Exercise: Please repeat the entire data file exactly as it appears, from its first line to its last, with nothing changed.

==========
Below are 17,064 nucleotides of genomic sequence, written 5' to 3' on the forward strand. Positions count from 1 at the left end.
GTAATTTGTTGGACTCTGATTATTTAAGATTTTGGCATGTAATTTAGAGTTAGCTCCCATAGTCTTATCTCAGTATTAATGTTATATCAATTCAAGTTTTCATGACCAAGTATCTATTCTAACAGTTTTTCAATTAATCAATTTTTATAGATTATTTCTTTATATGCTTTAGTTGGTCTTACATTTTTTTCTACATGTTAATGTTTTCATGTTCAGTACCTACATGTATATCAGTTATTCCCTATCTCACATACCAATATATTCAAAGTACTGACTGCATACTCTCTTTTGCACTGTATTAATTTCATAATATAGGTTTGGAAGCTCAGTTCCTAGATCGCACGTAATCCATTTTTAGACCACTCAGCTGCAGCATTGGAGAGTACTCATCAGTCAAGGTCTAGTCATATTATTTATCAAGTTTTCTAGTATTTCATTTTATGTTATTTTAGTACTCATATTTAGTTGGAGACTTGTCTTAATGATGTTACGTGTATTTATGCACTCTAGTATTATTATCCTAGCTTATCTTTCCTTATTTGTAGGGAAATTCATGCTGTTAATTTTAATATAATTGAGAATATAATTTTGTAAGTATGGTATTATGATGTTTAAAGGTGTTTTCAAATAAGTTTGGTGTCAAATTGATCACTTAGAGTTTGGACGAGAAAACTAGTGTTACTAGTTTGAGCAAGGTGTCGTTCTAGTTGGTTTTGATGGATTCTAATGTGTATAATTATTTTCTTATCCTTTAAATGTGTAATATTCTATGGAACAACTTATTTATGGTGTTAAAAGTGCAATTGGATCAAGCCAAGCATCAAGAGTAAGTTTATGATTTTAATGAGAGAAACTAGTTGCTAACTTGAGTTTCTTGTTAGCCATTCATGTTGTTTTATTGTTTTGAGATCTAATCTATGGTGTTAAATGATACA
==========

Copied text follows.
Below are 17,064 nucleotides of genomic sequence, written 5' to 3' on the forward strand. Positions count from 1 at the left end.
GTAATTTGTTGGACTCTGATTATTTAAGATTTTGGCATGTAATTTAGAGTTAGCTCCCATAGTCTTATCTCAGTATTAATGTTATATCAATTCAAGTTTTCATGACCAAGTATCTATTCTAACAGTTTTTCAATTAATCAATTTTTATAGATTATTTCTTTATATGCTTTAGTTGGTCTTACATTTTTTTCTACATGTTAATGTTTTCATGTTCAGTACCTACATGTATATCAGTTATTCCCTATCTCACATACCAATATATTCAAAGTACTGACTGCATACTCTCTTTTGCACTGTATTAATTTCATAATATAGGTTTGGAAGCTCAGTTCCTAGATCGCACGTAATCCATTTTTAGACCACTCAGCTGCAGCATTGGAGAGTACTCATCAGTCAAGGTCTAGTCATATTATTTATCAAGTTTTCTAGTATTTCATTTTATGTTATTTTAGTACTCATATTTAGTTGGAGACTTGTCTTAATGATGTTACGTGTATTTATGCACTCTAGTATTATTATCCTAGCTTATCTTTCCTTATTTGTAGGGAAATTCATGCTGTTAATTTTAATATAATTGAGAATATAATTTTGTAAGTATGGTATTATGATGTTTAAAGGTGTTTTCAAATAAGTTTGGTGTCAAATTGATCACTTAGAGTTTGGACGAGAAAACTAGTGTTACTAGTTTGAGCAAGGTGTCGTTCTAGTTGGTTTTGATGGATTCTAATGTGTATAATTATTTTCTTATCCTTTAAATGTGTAATATTCTATGGAACAACTTATTTATGGTGTTAAAAGTGCAATTGGATCAAGCCAAGCATCAAGAGTAAGTTTATGATTTTAATGAGAGAAACTAGTTGCTAACTTGAGTTTCTTGTTAGCCATTCATGTTGTTTTATTGTTTTGAGATCTAATCTATGGTGTTAAATGATACA